Jalāl ad-Dīn Rūmī, the medieval Sufi mystic, having experience of the soul’s magnificence, wonders why it is that we give ourselves over to worry. He writes: “O soul, you worry too much. You have seen your own strength. You have seen your own beauty. You have seen your own golden wings. Of anything less, why do you worry? You are in truth the soul of the soul of the soul.”
Worry stems from the anxious thoughts, images and emotions that arise when we perceive a threat, be it real or imaginary. It often concerns a personal issue such as health or finance, or it may be to do with broader issues like environmental pollution and social or technological change. Most people experience short-lived periods of worry in their lives without much negative impact; indeed, a moderate amount of worrying may even have positive effects if it prompts us to take precautions like fastening car seat belts or buying fire insurance for our home.
However, an endless preoccupation with the anxieties of life will not allow us to grow spiritually. For that, we have to expand our focus so that we are looking towards a loving Creator rather than at the uncertainties of the creation. This will give us the confidence that overcomes worry. In Saint Matthew’s gospel in the Bible we read:
Consider the lilies of the field, how they grow; they toil not, neither do they spin: And yet I say unto you, that even Solomon in all his glory was not arrayed like one of these. Wherefore, if God so clothe the grass of the field, which today is, and tomorrow is cast into the oven, shall he not much more clothe you, O ye of little faith? Therefore take no thought, saying, what shall we eat, or what shall we drink or wherewithal shall we be clothed? For your heavenly Father knoweth that ye have need of all these things.
Our Master makes the very same point today. And yet we persist in worrying – not just about present circumstances but about the past, our failings, and the mistakes we have made in our lives. Most of all we worry about the future and what it holds for us. There seems to be so much to worry about!
But worry is futile. It’s a waste of our energy, a waste of our heavenly Father’s gift of consciousness and of our efforts to find God within ourselves. We cannot change the past. What is done is done. We cannot change our future, our destiny. We must live through the life our karma has carved out for us.
For most struggling souls that is a whole lot easier said than done. Putting the case to ourselves intellectually will help to a certain extent. We can tell ourselves that the most significant thing that has happened in our lives was to be chosen by the Master for initiation. It is the greatest gift in all the world. We are truly blessed that he chose to bring us onto the path and to rescue us from the endless cycle of birth and death.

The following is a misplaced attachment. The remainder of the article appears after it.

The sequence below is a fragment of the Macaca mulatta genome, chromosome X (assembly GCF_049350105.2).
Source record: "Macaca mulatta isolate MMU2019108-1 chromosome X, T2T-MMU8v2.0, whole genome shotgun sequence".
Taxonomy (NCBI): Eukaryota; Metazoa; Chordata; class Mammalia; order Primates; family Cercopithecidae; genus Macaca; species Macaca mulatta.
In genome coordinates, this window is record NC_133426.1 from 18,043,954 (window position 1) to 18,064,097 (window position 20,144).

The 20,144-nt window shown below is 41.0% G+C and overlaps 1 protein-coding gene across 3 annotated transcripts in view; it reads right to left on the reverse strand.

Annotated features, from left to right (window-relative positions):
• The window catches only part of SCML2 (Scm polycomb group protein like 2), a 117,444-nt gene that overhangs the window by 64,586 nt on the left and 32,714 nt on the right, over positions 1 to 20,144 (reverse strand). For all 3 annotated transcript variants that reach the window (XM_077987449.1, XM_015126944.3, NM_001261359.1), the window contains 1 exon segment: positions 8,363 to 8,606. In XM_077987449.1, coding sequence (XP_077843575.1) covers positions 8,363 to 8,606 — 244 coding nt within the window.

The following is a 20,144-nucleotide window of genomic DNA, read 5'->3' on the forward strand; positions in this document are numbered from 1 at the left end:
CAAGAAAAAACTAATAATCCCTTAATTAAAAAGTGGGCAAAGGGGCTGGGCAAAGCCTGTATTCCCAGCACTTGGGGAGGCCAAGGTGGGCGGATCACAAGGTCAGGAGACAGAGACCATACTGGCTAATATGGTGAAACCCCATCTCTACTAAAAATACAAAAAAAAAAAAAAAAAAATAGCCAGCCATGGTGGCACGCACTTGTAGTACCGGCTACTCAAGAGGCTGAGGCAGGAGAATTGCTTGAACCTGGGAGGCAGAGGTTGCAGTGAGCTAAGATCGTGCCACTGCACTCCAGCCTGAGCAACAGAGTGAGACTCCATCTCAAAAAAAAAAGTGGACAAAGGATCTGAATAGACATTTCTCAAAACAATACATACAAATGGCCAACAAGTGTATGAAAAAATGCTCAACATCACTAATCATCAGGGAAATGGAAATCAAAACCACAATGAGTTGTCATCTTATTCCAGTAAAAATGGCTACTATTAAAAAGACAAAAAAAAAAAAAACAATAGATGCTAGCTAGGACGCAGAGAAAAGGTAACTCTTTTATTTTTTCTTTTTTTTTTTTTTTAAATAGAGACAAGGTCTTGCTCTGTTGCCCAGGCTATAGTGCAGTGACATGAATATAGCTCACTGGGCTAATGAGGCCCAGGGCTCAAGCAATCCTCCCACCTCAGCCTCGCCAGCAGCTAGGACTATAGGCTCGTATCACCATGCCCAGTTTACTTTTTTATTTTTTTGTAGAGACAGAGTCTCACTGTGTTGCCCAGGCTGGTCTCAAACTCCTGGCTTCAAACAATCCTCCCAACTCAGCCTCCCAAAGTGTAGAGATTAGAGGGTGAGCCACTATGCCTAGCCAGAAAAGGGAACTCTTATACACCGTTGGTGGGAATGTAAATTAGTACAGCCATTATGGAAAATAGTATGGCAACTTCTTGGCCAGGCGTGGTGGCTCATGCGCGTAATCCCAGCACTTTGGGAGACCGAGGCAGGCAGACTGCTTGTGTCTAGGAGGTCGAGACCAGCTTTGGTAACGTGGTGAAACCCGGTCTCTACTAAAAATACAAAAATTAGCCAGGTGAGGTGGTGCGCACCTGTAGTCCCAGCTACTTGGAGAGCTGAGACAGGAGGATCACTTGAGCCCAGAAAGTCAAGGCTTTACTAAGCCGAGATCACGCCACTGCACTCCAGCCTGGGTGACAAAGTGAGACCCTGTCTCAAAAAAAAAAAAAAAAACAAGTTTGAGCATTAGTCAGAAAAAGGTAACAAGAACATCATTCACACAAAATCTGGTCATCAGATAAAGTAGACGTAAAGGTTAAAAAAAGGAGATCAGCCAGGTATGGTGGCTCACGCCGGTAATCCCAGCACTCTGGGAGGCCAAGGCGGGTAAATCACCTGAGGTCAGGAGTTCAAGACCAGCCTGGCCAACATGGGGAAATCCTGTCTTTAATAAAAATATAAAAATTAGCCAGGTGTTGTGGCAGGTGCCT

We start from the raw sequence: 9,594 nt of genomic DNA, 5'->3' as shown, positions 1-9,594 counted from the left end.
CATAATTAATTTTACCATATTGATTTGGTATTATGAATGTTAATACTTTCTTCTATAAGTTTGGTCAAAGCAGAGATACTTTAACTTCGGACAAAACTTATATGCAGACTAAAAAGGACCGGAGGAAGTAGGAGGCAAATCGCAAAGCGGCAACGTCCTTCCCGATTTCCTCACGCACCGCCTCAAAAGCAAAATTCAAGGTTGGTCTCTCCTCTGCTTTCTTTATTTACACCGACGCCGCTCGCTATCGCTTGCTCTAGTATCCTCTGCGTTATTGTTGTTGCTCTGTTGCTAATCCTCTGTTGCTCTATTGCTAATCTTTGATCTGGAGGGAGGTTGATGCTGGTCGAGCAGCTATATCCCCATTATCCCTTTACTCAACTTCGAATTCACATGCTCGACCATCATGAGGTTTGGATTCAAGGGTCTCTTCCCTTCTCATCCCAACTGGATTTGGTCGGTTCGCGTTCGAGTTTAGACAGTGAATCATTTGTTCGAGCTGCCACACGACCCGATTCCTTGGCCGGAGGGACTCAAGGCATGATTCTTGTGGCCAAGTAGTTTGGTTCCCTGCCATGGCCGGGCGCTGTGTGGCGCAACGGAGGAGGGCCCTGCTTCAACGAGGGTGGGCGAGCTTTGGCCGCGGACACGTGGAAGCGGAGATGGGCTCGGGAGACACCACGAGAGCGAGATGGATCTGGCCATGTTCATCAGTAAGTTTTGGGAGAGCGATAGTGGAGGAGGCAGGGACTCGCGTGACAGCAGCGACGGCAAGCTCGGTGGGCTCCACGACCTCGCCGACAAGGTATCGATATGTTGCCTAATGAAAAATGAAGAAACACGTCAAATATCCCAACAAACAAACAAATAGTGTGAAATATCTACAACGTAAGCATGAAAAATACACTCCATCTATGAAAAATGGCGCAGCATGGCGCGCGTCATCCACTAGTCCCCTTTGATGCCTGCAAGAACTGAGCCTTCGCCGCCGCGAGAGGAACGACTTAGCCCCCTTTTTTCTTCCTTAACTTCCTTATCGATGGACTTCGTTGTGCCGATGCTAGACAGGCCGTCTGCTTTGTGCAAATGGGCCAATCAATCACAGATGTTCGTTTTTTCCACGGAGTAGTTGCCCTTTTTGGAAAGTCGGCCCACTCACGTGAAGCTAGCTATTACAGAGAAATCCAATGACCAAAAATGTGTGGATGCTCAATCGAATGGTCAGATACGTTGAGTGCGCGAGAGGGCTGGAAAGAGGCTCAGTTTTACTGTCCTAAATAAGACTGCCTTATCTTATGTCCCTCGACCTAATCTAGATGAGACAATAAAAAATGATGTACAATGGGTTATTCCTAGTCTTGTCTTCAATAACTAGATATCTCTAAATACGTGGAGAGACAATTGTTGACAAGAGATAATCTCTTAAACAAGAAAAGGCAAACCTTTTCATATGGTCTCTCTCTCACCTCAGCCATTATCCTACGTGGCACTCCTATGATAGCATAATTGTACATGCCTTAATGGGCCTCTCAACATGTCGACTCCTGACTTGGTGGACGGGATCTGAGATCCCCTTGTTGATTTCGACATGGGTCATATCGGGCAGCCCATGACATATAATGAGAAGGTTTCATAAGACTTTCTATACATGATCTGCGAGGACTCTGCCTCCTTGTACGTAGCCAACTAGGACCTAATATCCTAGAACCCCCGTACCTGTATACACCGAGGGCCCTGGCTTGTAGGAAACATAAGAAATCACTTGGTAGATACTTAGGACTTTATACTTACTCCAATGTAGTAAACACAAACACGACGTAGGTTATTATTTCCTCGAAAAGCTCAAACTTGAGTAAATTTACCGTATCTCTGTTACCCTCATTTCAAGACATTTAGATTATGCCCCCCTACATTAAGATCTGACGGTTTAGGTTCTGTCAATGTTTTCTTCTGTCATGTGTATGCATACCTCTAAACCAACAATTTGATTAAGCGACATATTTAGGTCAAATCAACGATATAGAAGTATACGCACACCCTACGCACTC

We can tell ourselves that throughout history men and women of all faiths and backgrounds have found the hidden way that led to the same destination, the heartland of the spirit within. The ways varied according to creed and culture, but the journey was the same. So, following this well-trodden path, we too must lay up our treasure in heaven. At the time of death, we leave the world empty-handed. We take absolutely nothing with us. We came into this world naked and that is how we depart this life. It is futile to amass riches and property as we will leave it all behind. Of course, we need to be comfortable in this world if we can be. We need a roof over our heads. We need clothing and we need to eat. Our status in life is however of no importance in the end. Fame and glory are of no consequence. In God’s eyes we are all the same.
That is the intellectual argument. But ultimately, we have no option but to put intellect aside and do our very best to meditate with love and devotion. In Spiritual Perspectives, Vol II Maharaj Charan Singh made it clear that it is acceptance of God’s will that eradicates worry and meditation that leads to acceptance.
We worry because we want certain things to happen in the way we want them to. We have certain desires, certain wishes to fulfil. And we are always worried about whether we’ll be able to achieve them or not, whether we’ll be able to achieve those desires or not. That keeps us worrying. If we leave it to the Father, if we live in his will, he knows best what to give us. We just prepare to accept what he gives. Then what is there to worry about?
The purpose of meditation is just for that. The purpose of meditation is to train ourself to adopt that attitude. It’s not easy; it’s a lifelong struggle, no doubt. But that is the purpose of meditation to develop that attitude of accepting things as they come.
This leaves us absolutely no room for doubt. Maharaj Charan Singh says, to overcome our tendency to worry is a lifelong struggle. Achieving our return home to the Lord is also a lifelong struggle with the mind for all of us. But we must not give up. We have been given the method which, as the Masters say, even a child could understand. Although it is the job of the mind to worry and to be ceaselessly active, it is our job to quiet it through meditation.